Q. If you have been a director of a company that has gone into liquidation is it still possible to become a financial advisor and stockbroker? I know you have to step down as director.
A. Yes, it is possible, but you do have to disclose this fact to the Financial Services Authority (FSA) in the Approved Person Application (Form A), says Christopher Bond, special adviser with the Securities and Investment Institute.
You will be asked for details in the form, such as whether it was a solvent or insolvent liquidation, executive or non executive directorship, what the Liquidators Report said of your responsibility for the liquidation, any responsibility you had for finance there and whether the new role will require you to handle client money or assets. The FSA will then make its own checks and decide whether you are "fit and proper" for the new role.
"This may sound daunting but there are a lot of Approved Persons who were directors of failed dot.com companies," points out Bond.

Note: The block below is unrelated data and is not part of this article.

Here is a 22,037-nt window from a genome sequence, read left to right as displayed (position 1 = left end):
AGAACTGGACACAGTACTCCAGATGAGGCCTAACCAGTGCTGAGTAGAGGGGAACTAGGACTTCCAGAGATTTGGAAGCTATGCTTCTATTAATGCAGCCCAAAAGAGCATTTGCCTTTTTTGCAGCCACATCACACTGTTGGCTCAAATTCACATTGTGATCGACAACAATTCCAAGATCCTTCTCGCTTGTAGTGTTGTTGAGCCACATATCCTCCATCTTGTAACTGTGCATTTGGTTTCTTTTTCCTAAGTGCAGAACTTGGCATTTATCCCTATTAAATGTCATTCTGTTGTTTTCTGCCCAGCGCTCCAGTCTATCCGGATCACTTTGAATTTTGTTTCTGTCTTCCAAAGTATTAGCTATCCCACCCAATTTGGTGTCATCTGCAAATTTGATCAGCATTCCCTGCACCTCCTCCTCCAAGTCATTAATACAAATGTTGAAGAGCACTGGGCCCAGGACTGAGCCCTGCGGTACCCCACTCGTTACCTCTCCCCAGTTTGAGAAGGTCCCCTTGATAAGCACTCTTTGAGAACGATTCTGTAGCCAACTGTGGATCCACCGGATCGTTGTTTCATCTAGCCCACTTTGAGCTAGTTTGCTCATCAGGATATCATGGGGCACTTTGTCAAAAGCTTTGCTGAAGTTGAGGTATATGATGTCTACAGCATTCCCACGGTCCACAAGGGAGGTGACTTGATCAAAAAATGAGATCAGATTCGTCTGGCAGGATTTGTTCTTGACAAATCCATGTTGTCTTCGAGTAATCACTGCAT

Even if someone has become personally bankrupt and wishes to work in the area of securities and investment, they may still be able to.
No one, however, can work as an Approved Person while being an undischarged bankrupt, but the FSA does sometimes approve people who have made a formal or informal agreement with their creditors. They don't normally like to do this if the bankrupt person was the senior manager or a large shareholder in a regulated company. However, several Approved Persons have been in the "Lloyds Lifeboat".
Next week's question: Five months ago, I turned down a better job offer, after my manager begged me to stay on and promised to "take care of my career". A month later his attitude changed. He started excluding me from meetings. This has affected me badly. I emailed him about my worries, but he said I was being too emotional and decided that I would no longer work for him. He and HR are to discuss my promotion soon and I fear they will lay me off. Do I have a legal case?
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